n Virginia in 2005, Reed Smith agreed at the 11th hour to assist death row prisoner Robin Lovitt, whose execution was imminent. Reed Smith attorneys were asked to participate in Robin’s representation in 2005 by his long-time volunteer counsel, former federal Special Prosecutor and U.S. Solicitor General Ken Starr, then with the firm Kirkland & Ellis. Reed Smith lawyers arranged a face-to-face meeting with Governor Mark Warner on the day of the scheduled execution. The governor granted the clemency petition, sparing Robin’s life.
Like many death row inmates, Robin had a troubled childhood. He grew up the eldest of twelve children in an abusive household where his alcoholic father would often beat him, his siblings, and his mother. One sister testified that her father randomly chose whom to molest when he came home drunk after work; another testified that she feared her first child had been fathered by him. Robin’s mother and stepfather used drugs, and Robin followed in their footsteps, drinking his first beer at five, smoking marijuana at seven, turning to speed and heroin as a teenager, and then PCP and crack cocaine.
In 1998, Robin was convicted and sentenced to death for the killing of a pool hall manager in Arlington, Virginia. Robin admitted to being at the scene that night and participating in a robbery, but consistently maintained that he did not kill the victim. On appeal, volunteer lawyers exposed many glaring irregularities in Robin’s trial, including ineffective trial counsel, prosecutorial misconduct, questionable circumstantial evidence, inconclusive DNA tests, deliberate destruction of evidence, and suspect testimony from the sole eyewitness. The eyewitness told police that he only saw the killer for a few seconds and that he was not sure he could identify him. He also stated he was not 100% certain in his identification of Robin, and in an affidavit sent to the governor before Robin’s clemency was granted, he told the governor that he did not want Robin to be executed because of his doubts.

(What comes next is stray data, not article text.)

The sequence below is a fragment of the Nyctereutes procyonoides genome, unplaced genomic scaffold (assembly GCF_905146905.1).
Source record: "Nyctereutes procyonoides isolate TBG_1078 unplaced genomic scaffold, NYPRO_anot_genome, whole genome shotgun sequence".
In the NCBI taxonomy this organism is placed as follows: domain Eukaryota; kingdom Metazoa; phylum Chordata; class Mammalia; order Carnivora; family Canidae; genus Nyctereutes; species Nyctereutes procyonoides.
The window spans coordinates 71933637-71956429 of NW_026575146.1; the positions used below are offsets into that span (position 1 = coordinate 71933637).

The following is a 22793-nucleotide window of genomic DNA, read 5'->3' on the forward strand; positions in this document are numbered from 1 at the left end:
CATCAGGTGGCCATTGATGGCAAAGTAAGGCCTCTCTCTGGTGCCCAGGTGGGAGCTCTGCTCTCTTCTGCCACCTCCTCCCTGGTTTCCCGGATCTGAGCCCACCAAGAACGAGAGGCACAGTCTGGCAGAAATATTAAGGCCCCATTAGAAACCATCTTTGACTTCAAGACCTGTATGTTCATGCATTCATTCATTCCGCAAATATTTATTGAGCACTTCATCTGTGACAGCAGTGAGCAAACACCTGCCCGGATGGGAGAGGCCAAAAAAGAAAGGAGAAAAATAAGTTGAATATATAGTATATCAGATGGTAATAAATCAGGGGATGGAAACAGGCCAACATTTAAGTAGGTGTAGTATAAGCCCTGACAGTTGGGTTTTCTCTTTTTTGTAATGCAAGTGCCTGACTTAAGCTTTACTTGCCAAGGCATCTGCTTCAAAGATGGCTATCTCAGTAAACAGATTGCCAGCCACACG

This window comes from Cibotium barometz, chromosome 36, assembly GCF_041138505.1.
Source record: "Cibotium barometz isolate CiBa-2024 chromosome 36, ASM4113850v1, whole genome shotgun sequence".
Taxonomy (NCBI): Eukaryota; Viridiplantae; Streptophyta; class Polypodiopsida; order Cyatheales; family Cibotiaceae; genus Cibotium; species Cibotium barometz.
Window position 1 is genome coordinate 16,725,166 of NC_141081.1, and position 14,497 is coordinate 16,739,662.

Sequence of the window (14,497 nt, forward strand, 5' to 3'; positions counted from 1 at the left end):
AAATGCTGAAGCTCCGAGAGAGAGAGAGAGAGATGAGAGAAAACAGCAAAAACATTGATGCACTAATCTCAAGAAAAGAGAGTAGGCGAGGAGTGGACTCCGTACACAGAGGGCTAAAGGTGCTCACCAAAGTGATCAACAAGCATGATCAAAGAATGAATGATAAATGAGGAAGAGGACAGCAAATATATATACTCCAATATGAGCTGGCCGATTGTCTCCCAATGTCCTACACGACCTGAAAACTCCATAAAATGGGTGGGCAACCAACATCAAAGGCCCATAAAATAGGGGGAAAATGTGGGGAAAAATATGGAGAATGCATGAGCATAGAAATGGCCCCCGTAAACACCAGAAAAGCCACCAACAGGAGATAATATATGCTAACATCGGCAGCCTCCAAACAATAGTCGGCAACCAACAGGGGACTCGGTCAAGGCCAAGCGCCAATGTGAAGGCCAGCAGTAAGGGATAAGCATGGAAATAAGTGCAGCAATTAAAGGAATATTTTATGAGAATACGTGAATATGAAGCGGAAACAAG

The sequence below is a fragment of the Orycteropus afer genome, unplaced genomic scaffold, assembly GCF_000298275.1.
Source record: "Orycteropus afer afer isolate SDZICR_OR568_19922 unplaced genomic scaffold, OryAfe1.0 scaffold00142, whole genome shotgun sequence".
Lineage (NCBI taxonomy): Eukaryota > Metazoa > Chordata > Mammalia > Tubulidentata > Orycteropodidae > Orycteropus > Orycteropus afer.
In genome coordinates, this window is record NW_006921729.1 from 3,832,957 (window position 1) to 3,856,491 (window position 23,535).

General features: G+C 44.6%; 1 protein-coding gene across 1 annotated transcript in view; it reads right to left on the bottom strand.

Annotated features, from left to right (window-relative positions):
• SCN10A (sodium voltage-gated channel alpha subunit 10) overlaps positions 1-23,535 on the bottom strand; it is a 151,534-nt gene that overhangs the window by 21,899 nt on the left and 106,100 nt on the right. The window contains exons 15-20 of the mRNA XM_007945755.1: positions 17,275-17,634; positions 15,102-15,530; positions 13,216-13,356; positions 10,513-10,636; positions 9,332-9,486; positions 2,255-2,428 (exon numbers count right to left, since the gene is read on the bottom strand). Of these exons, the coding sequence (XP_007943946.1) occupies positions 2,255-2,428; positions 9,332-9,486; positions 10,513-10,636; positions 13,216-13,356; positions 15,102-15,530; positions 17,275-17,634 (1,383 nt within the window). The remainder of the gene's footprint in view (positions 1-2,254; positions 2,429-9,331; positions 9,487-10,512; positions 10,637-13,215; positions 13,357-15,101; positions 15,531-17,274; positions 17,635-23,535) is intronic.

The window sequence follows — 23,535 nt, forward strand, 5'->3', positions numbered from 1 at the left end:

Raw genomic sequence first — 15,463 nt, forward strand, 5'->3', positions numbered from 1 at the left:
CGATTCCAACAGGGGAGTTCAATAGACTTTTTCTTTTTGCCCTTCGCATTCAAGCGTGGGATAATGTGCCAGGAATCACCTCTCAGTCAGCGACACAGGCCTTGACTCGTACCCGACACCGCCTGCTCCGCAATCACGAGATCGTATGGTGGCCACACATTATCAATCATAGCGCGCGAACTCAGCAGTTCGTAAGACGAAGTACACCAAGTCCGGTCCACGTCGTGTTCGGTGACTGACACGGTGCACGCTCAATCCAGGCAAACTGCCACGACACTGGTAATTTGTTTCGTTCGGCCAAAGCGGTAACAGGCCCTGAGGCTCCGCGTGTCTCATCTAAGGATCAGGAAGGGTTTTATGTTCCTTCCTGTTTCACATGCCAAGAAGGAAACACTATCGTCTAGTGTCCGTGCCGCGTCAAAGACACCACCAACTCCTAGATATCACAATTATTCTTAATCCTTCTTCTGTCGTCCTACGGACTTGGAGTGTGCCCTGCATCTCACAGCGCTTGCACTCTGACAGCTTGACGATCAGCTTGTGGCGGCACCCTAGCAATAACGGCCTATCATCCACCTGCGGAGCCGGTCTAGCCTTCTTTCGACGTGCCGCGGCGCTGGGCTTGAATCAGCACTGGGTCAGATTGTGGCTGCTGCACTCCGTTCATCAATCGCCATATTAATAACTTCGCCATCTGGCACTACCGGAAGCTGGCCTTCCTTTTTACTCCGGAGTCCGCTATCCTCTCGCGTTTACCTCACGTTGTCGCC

Then, a court employee intentionally destroyed all the physical evidence while the case was on appeal, depriving Robin of any chance for exoneration through DNA testing. The courts, however, were unwilling to grant relief. The Fourth Circuit declared that, although the court employee made a “serious error in judgment,” Robin was not entitled to relief because he could not prove that the evidence was destroyed in “bad faith.” The Supreme Court subsequently refused to hear the case.
On November 29, 2005, Governor Warner granted clemency to Robin, citing concerns about the destruction of evidence. He said, “The actions of an agent of the Commonwealth, in a manner contrary to the express direction of the law, comes at the expense of a defendant facing society’s most severe and final sanction. . . . The commonwealth must ensure that every time this ultimate sanction is carried out, it is done fairly.” Robin is currently serving a sentence of life without parole.